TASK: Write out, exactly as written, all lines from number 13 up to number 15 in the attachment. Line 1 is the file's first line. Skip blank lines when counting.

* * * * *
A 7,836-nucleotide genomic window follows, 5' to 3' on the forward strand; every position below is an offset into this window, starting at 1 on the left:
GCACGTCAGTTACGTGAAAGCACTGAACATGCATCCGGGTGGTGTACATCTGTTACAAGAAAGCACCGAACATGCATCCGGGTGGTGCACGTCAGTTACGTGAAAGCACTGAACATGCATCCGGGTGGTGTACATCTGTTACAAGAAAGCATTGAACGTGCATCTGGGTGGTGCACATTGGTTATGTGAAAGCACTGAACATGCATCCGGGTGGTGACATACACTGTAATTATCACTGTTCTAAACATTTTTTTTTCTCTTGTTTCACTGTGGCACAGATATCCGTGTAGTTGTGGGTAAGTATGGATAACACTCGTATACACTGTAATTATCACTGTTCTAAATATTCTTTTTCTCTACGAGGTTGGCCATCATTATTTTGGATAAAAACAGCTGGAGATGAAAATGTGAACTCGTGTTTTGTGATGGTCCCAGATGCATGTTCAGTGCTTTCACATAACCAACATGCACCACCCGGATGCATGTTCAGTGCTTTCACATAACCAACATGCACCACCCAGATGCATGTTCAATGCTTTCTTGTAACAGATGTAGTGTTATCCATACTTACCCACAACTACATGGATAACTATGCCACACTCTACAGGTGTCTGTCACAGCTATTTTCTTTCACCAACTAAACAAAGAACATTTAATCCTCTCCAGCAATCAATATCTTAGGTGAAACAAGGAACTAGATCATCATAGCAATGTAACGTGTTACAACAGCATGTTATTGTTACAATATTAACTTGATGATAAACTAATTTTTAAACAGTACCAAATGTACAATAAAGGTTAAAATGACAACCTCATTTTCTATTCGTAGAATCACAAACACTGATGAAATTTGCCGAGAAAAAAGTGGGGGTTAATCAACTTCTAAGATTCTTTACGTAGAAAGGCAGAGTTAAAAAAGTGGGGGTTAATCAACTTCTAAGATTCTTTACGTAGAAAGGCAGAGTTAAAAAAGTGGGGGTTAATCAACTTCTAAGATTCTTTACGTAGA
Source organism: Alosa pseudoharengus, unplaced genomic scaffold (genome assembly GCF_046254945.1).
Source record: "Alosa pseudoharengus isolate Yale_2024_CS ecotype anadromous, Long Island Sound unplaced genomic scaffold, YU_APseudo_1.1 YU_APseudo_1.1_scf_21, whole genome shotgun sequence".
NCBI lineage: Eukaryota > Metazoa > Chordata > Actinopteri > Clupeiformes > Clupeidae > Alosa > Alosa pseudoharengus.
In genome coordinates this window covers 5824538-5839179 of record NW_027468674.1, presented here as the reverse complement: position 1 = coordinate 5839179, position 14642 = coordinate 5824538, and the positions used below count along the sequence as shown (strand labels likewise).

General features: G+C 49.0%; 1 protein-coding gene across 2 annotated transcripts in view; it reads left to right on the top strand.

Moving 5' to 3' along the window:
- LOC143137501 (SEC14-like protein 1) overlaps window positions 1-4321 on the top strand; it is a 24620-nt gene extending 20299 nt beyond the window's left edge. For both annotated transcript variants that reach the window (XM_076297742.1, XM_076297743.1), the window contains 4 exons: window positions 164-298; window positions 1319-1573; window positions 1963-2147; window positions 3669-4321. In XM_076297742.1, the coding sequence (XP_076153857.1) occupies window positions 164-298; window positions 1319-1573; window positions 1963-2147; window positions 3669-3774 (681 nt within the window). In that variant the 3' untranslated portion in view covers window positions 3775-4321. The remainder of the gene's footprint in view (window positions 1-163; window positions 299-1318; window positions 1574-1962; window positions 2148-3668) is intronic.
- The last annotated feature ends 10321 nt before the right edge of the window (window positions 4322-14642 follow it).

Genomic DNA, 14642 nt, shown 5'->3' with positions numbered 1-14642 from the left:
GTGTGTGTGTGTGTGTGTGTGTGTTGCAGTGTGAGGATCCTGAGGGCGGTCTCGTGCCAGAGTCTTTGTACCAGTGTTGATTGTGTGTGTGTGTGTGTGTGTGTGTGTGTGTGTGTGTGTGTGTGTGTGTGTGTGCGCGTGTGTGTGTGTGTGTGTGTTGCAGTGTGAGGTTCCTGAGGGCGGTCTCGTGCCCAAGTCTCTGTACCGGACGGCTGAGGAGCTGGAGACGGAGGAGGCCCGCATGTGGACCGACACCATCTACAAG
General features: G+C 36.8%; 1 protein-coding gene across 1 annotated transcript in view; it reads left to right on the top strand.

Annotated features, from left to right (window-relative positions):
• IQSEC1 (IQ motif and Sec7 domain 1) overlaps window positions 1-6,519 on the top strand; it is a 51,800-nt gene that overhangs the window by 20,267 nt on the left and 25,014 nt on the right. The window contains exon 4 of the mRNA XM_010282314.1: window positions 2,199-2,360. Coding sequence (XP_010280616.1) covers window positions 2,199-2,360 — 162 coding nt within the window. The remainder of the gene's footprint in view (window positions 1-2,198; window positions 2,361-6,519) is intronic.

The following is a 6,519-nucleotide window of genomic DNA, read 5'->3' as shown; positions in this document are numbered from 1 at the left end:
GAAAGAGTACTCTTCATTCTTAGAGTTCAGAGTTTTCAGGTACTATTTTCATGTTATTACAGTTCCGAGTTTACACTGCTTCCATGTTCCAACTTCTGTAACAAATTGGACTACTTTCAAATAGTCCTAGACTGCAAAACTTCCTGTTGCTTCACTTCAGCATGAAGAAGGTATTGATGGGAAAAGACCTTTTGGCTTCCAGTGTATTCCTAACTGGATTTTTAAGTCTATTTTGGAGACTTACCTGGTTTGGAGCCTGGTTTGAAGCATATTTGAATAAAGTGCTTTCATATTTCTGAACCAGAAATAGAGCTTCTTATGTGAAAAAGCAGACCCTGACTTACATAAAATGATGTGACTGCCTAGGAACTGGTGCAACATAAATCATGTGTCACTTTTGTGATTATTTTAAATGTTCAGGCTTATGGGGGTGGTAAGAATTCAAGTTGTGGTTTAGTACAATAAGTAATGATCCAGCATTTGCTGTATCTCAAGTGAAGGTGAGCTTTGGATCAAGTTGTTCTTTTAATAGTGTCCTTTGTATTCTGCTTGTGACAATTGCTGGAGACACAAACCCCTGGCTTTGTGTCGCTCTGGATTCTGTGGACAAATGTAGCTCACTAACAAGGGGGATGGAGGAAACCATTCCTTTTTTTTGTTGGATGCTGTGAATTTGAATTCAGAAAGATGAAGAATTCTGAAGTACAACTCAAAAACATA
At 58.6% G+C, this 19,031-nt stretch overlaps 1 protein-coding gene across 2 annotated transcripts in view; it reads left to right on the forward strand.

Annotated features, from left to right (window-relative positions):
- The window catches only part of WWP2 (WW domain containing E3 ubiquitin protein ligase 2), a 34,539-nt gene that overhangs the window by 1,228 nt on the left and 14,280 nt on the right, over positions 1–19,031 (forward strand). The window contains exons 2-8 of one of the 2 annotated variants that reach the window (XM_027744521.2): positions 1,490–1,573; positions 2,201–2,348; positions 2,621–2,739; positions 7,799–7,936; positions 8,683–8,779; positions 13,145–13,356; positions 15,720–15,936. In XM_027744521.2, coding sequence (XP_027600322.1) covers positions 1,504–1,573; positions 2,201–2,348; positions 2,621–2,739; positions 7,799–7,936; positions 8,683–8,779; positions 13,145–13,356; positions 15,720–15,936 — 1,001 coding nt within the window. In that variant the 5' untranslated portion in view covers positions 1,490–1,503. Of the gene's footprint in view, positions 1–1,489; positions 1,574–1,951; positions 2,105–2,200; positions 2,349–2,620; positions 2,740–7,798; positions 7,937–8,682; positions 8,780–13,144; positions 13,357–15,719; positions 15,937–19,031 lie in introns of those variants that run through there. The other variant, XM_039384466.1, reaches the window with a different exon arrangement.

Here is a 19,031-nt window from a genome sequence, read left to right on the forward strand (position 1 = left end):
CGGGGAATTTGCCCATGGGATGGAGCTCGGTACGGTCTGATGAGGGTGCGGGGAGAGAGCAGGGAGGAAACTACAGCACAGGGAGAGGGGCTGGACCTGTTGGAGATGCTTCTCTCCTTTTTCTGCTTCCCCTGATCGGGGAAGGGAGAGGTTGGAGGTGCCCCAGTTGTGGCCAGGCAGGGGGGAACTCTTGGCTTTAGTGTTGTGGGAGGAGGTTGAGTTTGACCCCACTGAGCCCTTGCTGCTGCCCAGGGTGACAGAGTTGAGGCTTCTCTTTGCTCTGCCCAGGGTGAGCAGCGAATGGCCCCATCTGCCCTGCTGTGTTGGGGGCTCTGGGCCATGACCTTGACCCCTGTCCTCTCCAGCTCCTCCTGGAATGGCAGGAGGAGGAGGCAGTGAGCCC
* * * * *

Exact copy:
General features: G+C 36.8%; 1 protein-coding gene across 1 annotated transcript in view; it reads left to right on the top strand.

Annotated features, from left to right (window-relative positions):
• IQSEC1 (IQ motif and Sec7 domain 1) overlaps window positions 1-6,519 on the top strand; it is a 51,800-nt gene that overhangs the window by 20,267 nt on the left and 25,014 nt on the right. The window contains exon 4 of the mRNA XM_010282314.1: window positions 2,199-2,360. Coding sequence (XP_010280616.1) covers window positions 2,199-2,360 — 162 coding nt within the window. The remainder of the gene's footprint in view (window positions 1-2,198; window positions 2,361-6,519) is intronic.